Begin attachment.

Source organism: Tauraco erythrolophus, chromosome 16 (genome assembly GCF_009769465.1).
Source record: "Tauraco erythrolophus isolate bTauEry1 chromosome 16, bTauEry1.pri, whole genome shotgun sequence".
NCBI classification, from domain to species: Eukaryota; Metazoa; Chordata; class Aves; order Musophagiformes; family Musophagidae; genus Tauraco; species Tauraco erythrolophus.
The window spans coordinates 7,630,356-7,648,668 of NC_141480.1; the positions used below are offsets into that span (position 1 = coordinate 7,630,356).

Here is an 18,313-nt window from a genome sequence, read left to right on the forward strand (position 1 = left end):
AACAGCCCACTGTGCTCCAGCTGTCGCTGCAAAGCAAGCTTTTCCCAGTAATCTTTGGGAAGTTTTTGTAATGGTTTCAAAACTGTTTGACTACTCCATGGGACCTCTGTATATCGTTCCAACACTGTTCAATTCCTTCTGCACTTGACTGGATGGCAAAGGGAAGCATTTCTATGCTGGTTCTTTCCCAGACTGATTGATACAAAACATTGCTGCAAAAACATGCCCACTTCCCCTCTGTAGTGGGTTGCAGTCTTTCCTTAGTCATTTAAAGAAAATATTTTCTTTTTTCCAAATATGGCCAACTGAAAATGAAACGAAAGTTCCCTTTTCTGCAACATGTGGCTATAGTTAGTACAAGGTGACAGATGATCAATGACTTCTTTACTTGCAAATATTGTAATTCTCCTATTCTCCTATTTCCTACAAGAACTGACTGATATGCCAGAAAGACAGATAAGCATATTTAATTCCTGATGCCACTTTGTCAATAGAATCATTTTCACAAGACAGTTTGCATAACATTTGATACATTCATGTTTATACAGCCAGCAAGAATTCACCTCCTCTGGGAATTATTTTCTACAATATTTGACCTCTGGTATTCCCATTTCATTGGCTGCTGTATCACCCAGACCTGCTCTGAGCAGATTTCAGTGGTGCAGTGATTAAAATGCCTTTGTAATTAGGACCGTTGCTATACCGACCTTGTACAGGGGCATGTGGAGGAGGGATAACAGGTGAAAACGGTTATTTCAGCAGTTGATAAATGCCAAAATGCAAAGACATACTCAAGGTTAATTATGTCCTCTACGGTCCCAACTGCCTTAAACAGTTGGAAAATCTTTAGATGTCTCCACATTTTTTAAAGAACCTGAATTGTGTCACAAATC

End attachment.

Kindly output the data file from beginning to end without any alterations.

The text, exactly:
Source organism: Tauraco erythrolophus, chromosome 16 (genome assembly GCF_009769465.1).
Source record: "Tauraco erythrolophus isolate bTauEry1 chromosome 16, bTauEry1.pri, whole genome shotgun sequence".
NCBI classification, from domain to species: Eukaryota; Metazoa; Chordata; class Aves; order Musophagiformes; family Musophagidae; genus Tauraco; species Tauraco erythrolophus.
The window spans coordinates 7,630,356-7,648,668 of NC_141480.1; the positions used below are offsets into that span (position 1 = coordinate 7,630,356).

Here is an 18,313-nt window from a genome sequence, read left to right on the forward strand (position 1 = left end):
AACAGCCCACTGTGCTCCAGCTGTCGCTGCAAAGCAAGCTTTTCCCAGTAATCTTTGGGAAGTTTTTGTAATGGTTTCAAAACTGTTTGACTACTCCATGGGACCTCTGTATATCGTTCCAACACTGTTCAATTCCTTCTGCACTTGACTGGATGGCAAAGGGAAGCATTTCTATGCTGGTTCTTTCCCAGACTGATTGATACAAAACATTGCTGCAAAAACATGCCCACTTCCCCTCTGTAGTGGGTTGCAGTCTTTCCTTAGTCATTTAAAGAAAATATTTTCTTTTTTCCAAATATGGCCAACTGAAAATGAAACGAAAGTTCCCTTTTCTGCAACATGTGGCTATAGTTAGTACAAGGTGACAGATGATCAATGACTTCTTTACTTGCAAATATTGTAATTCTCCTATTCTCCTATTTCCTACAAGAACTGACTGATATGCCAGAAAGACAGATAAGCATATTTAATTCCTGATGCCACTTTGTCAATAGAATCATTTTCACAAGACAGTTTGCATAACATTTGATACATTCATGTTTATACAGCCAGCAAGAATTCACCTCCTCTGGGAATTATTTTCTACAATATTTGACCTCTGGTATTCCCATTTCATTGGCTGCTGTATCACCCAGACCTGCTCTGAGCAGATTTCAGTGGTGCAGTGATTAAAATGCCTTTGTAATTAGGACCGTTGCTATACCGACCTTGTACAGGGGCATGTGGAGGAGGGATAACAGGTGAAAACGGTTATTTCAGCAGTTGATAAATGCCAAAATGCAAAGACATACTCAAGGTTAATTATGTCCTCTACGGTCCCAACTGCCTTAAACAGTTGGAAAATCTTTAGATGTCTCCACATTTTTTAAAGAACCTGAATTGTGTCACAAATC